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The First 50 Years of Sea Grant: Two Careers on the Launch Pad

The First 50 Years of Sea Grant: Two Careers on the Launch Pad

Rita Colwell was the first director of Maryland Sea Grant


By Michael Fincham, Maryland Sea Grant 

Rita Colwell likes to say that Sea Grant helped launch her career in marine microbiology, but it’s more accurate to say she launched Sea Grant’s career in Maryland. When she began serving as the first director for Maryland Sea Grant (MDSG) in 1977, she defined MDSG’s core values and shaped its social mission. Those values would include a commitment to supporting fundamental research, and the program's social mission would focus on finding ways to apply those research findings to real-world problems.

By 1977 Colwell was already a fast-rising marine microbiologist -- but Sea Grant would play a key role in rescuing one of her early research efforts. Working with various species of vibrio bacteria from the Chesapeake Bay, Colwell’s lab discovered that Vibrio cholerae, which can cause cholera, was a natural part of marine environments. 

Rita Colwell. Image: Michael Fincham, Maryland Sea Grant.

Her findings challenged conventional medical wisdom. Medical researchers believed that the main reservoir for Vibrio cholerae was the human intestine and the main source for cholera was drinking water contaminated by sewage. If Vibrio cholerae was naturally present in marine systems, then improved sanitation would not permanently eradicate the threat.

Her research also worried the seafood industry. “We were able to show that the cholera is a vector-borne disease,” Colwell says, “and the vector happens to be the copepod.” Copepods are a type of zooplankton that can be ingested by oysters and blue crabs, two of the Bay’s most famous and profitable seafood harvests. If seafood carrying this vibrio species is not well-prepared, the species can attach to the intestines of humans, and the results can include diarrhea, dehydration and – without prompt treatment -- death.

Her research gained media attention, and then she got a call from her funding agency. Her findings could damage the reputation of Chesapeake Bay seafood and her funding would be reduced by half.

Colwell found other funding with help from Ned Ostenso, the distinguished geophysicist who became director of the National Sea Grant College Program the same year Colwell became the first woman director of a state program in the Sea Grant network. Ostenso quickly became an advocate for Colwell, and the result was a two-year grant of $250,000. It may not have been a career launch, but it was clearly a career boost.

It was also a smart investment in basic research. Over the years her research team would track the connections between cholera and environmental factors such as salinity, weather and sea surface temperatures. And Colwell would personally test and popularize cheap, life-saving approaches for protecting villagers in India from cholera infections. 

Rita Colwell during the early days of Maryland Sea Grant. Image: Michael Fincham, Maryland Sea Grant.

Colwell brought that commitment to fundamental science to MDSG. The solution to the practical problems facing <st1:place w:st="on">Maryland’s fisheries for oysters and blue crabs and striped bass would come, she believed, from more basic research on the life cycles of marine plants and animals and from a deeper understanding of the biological oceanography of coastal waters.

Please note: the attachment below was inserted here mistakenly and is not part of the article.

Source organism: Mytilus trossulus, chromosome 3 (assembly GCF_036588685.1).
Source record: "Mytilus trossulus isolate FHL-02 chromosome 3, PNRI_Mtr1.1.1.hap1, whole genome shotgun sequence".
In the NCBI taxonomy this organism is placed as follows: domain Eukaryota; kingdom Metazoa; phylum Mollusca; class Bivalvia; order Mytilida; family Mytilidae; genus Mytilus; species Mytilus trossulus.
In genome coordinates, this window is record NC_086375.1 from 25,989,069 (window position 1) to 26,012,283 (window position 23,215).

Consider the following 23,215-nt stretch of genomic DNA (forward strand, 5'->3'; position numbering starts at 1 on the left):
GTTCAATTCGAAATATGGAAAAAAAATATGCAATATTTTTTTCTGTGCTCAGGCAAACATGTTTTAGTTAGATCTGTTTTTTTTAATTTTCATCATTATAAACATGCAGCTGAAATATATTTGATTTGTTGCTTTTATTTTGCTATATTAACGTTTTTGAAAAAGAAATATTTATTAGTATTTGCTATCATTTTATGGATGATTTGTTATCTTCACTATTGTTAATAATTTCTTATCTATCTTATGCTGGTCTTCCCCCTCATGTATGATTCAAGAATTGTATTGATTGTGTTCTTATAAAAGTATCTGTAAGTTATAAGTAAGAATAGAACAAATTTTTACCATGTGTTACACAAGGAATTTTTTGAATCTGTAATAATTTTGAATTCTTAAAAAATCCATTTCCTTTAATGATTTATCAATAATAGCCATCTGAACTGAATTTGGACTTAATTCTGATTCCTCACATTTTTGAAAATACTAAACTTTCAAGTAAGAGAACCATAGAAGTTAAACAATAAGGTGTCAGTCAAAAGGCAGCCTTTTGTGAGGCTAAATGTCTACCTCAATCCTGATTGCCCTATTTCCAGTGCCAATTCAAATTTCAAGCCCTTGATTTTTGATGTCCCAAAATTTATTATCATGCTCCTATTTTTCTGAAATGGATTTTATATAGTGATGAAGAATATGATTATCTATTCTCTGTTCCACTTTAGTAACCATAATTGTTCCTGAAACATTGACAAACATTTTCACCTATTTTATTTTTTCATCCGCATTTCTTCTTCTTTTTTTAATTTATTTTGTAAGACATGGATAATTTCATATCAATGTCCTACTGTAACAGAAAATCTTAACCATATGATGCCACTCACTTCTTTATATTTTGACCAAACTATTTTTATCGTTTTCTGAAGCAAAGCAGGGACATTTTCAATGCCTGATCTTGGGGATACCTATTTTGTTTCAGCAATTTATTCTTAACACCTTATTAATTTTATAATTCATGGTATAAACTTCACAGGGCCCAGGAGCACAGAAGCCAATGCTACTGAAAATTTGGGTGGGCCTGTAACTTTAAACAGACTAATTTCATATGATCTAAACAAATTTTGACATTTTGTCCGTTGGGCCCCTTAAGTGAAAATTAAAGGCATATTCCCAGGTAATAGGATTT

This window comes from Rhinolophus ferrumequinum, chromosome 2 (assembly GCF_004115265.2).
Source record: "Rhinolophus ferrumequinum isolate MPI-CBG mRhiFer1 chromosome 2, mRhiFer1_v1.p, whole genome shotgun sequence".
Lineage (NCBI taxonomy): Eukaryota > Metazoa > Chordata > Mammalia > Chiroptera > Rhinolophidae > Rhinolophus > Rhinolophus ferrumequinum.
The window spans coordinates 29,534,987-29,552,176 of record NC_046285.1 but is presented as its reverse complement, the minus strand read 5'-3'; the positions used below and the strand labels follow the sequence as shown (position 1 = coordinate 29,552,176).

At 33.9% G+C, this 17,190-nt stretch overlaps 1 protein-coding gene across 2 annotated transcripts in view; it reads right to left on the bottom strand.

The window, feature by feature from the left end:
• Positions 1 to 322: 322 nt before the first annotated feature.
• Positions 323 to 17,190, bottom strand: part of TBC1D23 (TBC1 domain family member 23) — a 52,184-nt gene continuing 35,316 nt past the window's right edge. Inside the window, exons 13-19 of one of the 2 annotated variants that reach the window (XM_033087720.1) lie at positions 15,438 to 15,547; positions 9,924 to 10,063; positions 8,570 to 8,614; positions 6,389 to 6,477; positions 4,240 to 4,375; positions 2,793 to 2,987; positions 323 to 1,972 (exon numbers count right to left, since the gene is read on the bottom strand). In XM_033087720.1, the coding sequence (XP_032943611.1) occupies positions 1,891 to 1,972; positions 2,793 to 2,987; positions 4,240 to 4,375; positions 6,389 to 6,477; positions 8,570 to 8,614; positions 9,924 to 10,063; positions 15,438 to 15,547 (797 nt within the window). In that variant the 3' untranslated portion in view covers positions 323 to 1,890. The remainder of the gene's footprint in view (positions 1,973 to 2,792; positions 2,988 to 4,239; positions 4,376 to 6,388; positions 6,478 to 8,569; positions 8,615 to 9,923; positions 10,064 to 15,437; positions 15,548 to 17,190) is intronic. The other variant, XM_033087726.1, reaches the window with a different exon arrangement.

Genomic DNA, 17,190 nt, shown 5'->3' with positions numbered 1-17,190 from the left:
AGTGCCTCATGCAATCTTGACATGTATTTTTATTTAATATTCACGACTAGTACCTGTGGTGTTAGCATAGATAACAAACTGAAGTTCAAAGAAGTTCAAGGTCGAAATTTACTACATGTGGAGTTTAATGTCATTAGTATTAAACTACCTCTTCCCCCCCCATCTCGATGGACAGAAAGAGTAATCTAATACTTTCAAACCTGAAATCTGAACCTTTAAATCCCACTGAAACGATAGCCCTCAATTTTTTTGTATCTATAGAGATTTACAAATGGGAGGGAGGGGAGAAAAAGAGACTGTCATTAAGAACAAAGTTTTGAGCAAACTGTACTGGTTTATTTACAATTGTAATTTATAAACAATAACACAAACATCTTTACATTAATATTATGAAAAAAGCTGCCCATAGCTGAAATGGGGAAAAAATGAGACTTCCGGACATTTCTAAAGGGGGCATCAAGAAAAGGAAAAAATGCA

As a Sea Grant director she was also committed to building a broadly based program. Members of the program’s first advisory board argued it should devote most of its modest funding and its small marine advisory service to oyster decline. Colwell thought otherwise. She created an ambitious program that addressed oysters, marine microbiology, water quality changes, blue crab and striped bass declines, and the various legal and social and economic issues affecting traditional fisheries.

Under Colwell's leadership MDSG extension agents and specialists began working with watermen and seafood processors and laid the groundwork for an oyster aquaculture industry that is now expanding rapidly in the state. Her communications team organized reviews of the oyster literature for the science community, published newsletters and magazines for the general public, and produced film documentaries for television broadcast.

MDSG was set on its path and so was Rita Colwell. She would serve as MDSG's director for seven years, then create and lead the University of Maryland Biotechnology Institute. She served as president of the American Association for the Advancement of Science, the American Institute of Biological Sciences, the American Society of Microbiologists and the International Union of Microbiological Sciences. Over the years Colwell received 55 honorary degrees and was honored by the Emperor of Japan, the King of Sweden, and the President of the United States. From 1998 to 2004, she served as the first woman director of the National Science Foundation, one of the main funding sources for basic research in the United States.

Colwell now serves as Distinguished University Professor both at Johns Hopkins University Bloomberg School of Public Health and at the University of Maryland Institute for Advanced Computer Studies. Her current goal is developing an international network to address emerging infectious diseases and water issues, including safe drinking water for both the developed and developing world.

The research that Sea Grant helped rescue is clearly not finished.

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